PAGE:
Obviously there is still work to be done, but the big takeaway is that efforts to prevent teenage drug use are showing successful results. Teenage use of alcohol, cigarettes, heroin, cocaine, meth, inhalants, and sedatives are all at their lowest levels since the MTF survey’s inception and have shown generally steady declines over time. While marijuana usage in 2016 did not show a year-over-year decline in 2016, the results did show a five-year decline in usage among 8th and 10th-graders, and an unchanged rate of usage in 12th-graders. This may not seem like a huge win, but giving the changing laws surrounding the legality of marijuana use in many states, it is significant that legalizing marijuana has not contributed to any sort of increase in teenage use of marijuana. In fact, past-year use of marijuana among 8th and 10th graders is at the lowest level it’s been in over 20 years.
Teenage Perceptions of Drug Abuse
Also, while the actual usage of drugs is down in many areas, an interesting wrinkle in this study is that teenage perception of drug use has shifted. Teens are less likely to see occasional drug use as a problem or a risk. A number of drugs, including bath salts, Vicodin, and Ecstasy, are less likely to be perceived as harmful when used “occasionally.” This creates an interesting dichotomy, where teens do not perceive many drugs to be as harmful as in the past, yet they are not using. This may suggest that more teens are opting to not use drugs due to personal reasoning, rather than out of fear.
Marijuana Use and Perceptions in Teens
Marijuana has seen the biggest shift in attitudes toward usage, as the debate about legalization rages on in many states across the country. Progressively fewer teens see regular marijuana use as harmful, with only 31.1 percent of 12th-graders reporting that they do. That’s down from 58.3 percent who found regular marijuana use to be harmful in 2000. However, general disapproval of regular marijuana use remains high at 68.5 percent. Again, the implication is that teens are choosing not to use marijuana for reasons other than fear about health complications. There is a higher rate of marijuana usage in teens in states with medical marijuana laws, but there may not be as close a correlation there as it appears. Past studies have shown that states with medical marijuana laws already had slightly higher rates of teen marijuana usage even before those laws were enacted. The rate of 12th-graders who claim to have used marijuana in the last year is at 38.3 percent in states with medical marijuana laws, compared to 33.3 percent in states without medical marijuana laws. These are consistent with overall marijuana usage numbers in teenagers over the last two decades, which have fluctuated between 30 and 40 percent since 1994. In fact, the rate of marijuana use in teenagers is actually starting to outpace the use of tobacco. About 2.5 percent of 10th-graders report smoking marijuana daily, but only 1.9 percent report smoking cigarettes or other tobacco products. In 12th-graders, 6 percent report daily marijuana use, but only 4.8 percent report daily tobacco use.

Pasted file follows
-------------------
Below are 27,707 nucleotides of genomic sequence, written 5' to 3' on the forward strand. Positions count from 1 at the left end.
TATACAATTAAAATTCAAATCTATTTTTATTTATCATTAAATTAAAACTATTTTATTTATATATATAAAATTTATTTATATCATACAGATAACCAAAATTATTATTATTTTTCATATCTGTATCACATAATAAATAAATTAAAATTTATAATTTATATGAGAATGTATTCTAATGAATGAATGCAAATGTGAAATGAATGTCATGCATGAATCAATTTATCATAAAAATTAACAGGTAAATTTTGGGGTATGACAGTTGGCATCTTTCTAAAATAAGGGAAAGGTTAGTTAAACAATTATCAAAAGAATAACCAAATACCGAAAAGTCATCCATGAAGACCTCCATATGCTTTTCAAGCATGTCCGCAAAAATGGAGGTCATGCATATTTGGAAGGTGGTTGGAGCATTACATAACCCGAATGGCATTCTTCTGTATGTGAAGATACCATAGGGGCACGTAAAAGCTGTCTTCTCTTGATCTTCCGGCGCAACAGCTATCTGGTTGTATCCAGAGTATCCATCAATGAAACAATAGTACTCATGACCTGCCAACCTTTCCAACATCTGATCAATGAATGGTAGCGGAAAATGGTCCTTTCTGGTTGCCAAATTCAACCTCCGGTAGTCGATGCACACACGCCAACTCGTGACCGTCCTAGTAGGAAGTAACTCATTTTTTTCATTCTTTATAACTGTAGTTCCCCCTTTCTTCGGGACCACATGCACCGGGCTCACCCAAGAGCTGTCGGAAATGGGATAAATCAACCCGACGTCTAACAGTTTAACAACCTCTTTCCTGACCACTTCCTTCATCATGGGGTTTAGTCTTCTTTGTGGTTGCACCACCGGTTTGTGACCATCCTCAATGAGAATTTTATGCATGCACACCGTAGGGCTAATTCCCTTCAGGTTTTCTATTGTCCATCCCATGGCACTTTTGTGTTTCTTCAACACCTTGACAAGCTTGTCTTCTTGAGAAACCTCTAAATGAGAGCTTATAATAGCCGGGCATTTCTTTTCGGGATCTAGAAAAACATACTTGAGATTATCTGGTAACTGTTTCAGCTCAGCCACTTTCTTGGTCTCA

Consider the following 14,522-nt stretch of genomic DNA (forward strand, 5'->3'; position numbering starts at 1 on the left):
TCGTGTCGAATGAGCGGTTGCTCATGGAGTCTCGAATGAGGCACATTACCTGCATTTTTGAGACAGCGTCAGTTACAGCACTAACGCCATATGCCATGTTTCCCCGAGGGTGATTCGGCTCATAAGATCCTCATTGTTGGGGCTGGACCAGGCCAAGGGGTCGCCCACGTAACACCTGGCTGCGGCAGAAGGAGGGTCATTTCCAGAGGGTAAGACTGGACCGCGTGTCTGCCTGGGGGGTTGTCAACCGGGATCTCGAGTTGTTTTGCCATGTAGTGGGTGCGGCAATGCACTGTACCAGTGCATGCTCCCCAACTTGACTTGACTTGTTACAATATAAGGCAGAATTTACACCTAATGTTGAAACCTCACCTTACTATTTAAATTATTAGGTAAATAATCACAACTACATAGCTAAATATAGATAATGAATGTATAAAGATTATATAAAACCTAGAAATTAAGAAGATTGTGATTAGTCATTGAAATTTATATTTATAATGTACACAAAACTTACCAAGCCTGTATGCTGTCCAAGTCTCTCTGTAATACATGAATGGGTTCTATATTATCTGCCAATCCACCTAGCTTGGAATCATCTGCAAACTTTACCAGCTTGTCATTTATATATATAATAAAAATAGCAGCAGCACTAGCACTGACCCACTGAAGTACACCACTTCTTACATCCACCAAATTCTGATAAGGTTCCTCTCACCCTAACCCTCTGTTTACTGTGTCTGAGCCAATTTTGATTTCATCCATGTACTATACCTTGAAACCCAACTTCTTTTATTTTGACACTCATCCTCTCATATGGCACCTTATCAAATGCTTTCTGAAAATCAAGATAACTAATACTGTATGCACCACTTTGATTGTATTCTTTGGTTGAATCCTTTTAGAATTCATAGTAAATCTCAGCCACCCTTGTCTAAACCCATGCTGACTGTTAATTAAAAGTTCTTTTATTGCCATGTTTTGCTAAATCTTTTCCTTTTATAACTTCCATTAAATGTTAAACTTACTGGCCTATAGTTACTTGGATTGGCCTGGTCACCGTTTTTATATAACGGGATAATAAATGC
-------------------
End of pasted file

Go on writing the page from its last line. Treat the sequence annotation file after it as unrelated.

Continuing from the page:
Alcohol Use in Teens
Alcohol is the most abused substance in the United States and is the most likely substance to trigger a check-in to a rehabilitation clinic. It’s difficult to kick alcoholism for anybody, but bad drinking habits that start early in life are more likely to carry on through a lifetime. Luckily, there is a lot less binge drinking going on among teens. In fact, all forms of alcohol use in teens has dropped significantly from its peak in the mid-1990s. Today, there is even a major decline in the number of teens who report ever having tried alcohol. In 1997, the percentage of 12th-graders who reported ever trying alcohol in their lives was 81.7 percent – more than four out of five. In 2016, that number had declined to 61.2 percent. This means a much lower percentage of teens who are experimenting with underage drinking – at least during high school years. Alcohol remains the most common substance abused among teens, just as it is among adults, and while the rate of those who have tried alcohol is still high, it is in a state of constant decline.